The PC industry is in for a bumpy ride as highly standardised products, low margins and oversupply continue to push the market toward a “race to the bottom” in the pricing of products, market analyst Gartner has warned.
Many leading PC suppliers have operated at near-zero margins since 2001. PC vendors’ problems have been exacerbated by an apparent inability to differentiate their product offerings through anything except price. At the same time improvements in hardware performance have outstripped the growth in requirements from mainstream applications, allowing users to buy cheaper and more basic machines.
Despite falling prices, Microsoft and Intel have maintained their per-PC revenues at near constant levels over the past two to three years. With most vendors finding it increasingly difficult to fund further price reductions from internal costs, Gartner expects Microsoft and Intel will also come under increasing pressure to innovate to maintain market growth and profitability from PCs.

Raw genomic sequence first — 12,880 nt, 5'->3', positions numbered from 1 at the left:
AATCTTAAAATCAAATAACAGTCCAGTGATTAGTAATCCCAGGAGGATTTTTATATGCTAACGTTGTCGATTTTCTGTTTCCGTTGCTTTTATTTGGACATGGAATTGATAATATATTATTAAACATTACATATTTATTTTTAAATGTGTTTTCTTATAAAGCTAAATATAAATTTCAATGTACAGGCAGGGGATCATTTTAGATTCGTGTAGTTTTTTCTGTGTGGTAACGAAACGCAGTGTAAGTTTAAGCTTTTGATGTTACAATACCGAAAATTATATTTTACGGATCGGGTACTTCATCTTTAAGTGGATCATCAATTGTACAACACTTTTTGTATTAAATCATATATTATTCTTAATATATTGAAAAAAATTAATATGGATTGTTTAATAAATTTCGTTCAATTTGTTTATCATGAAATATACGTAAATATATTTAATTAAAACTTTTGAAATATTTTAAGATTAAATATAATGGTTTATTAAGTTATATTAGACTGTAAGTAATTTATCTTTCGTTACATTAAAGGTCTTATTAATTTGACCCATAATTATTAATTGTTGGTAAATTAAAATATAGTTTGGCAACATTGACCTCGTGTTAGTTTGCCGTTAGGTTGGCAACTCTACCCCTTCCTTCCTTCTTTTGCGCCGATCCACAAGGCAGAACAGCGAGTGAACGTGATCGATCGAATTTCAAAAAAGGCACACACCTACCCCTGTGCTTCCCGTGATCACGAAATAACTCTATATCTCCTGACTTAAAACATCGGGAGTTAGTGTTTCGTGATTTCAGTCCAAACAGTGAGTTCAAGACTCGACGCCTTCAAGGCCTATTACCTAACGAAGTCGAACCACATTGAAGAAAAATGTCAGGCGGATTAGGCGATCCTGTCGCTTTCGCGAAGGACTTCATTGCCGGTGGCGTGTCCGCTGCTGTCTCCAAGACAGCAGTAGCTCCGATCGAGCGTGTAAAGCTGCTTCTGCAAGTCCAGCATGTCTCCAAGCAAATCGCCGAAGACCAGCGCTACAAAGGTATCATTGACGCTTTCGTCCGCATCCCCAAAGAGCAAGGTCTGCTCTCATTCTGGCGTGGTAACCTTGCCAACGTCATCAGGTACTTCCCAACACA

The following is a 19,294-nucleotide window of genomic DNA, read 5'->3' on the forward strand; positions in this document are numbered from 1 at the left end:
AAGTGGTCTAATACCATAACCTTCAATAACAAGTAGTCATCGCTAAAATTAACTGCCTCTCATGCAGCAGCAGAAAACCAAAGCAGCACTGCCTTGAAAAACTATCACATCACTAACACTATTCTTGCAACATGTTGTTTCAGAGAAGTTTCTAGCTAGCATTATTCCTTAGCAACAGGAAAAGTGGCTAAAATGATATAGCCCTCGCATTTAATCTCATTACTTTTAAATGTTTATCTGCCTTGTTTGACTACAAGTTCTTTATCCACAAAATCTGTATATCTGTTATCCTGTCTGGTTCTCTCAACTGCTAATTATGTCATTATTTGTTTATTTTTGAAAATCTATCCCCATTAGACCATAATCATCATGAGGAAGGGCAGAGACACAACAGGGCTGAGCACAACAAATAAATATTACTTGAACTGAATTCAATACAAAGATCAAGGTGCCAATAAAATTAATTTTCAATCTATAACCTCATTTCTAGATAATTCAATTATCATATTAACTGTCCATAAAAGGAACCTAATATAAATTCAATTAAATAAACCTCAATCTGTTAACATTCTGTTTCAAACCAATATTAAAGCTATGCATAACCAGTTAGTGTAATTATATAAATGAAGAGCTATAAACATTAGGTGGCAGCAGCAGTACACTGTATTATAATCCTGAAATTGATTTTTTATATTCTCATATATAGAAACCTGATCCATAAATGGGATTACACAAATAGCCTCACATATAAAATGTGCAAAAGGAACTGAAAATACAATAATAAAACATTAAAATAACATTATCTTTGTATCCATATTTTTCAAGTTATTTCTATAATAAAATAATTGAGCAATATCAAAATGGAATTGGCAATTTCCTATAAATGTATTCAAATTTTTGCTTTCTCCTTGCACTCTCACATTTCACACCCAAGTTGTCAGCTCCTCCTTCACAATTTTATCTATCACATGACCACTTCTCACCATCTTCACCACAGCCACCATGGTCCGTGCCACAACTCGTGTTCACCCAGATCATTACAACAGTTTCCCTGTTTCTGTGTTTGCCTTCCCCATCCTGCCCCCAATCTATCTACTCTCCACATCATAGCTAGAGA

“The key question for the industry is when and how quickly these changes will occur,” said Brian Gammage, vice-president at Gartner. “Initially, the changes will be gradual, but are likely to see rapid acceleration as the industry trades volume for margin. Such acceleration could be precipitated by macroeconomic conditions, or a further slowdown in replacement buying.
Analysts predict that annual PC shipment growth will average 8pc between 2006 and 2009, but revenues will remain flat, leaving many vendors to struggle for survival. The formerly safe profits in mobile computing are under attack as plentiful component supplies enable a price-driven market expansion. “The growing gap between realistic levels of profitability and shareholder expectations will intensify pressure on PC vendors registered in the US, Japan and Europe, opening up the market to emerging market vendors which have lower labour costs and/or more modest margin objectives,” said Gammage.
Gartner concludes that although the changes in the marketplace will result in a healthier global PC industry, it will be a challenging period of adjustment for the industry and users.
By Brian Skelly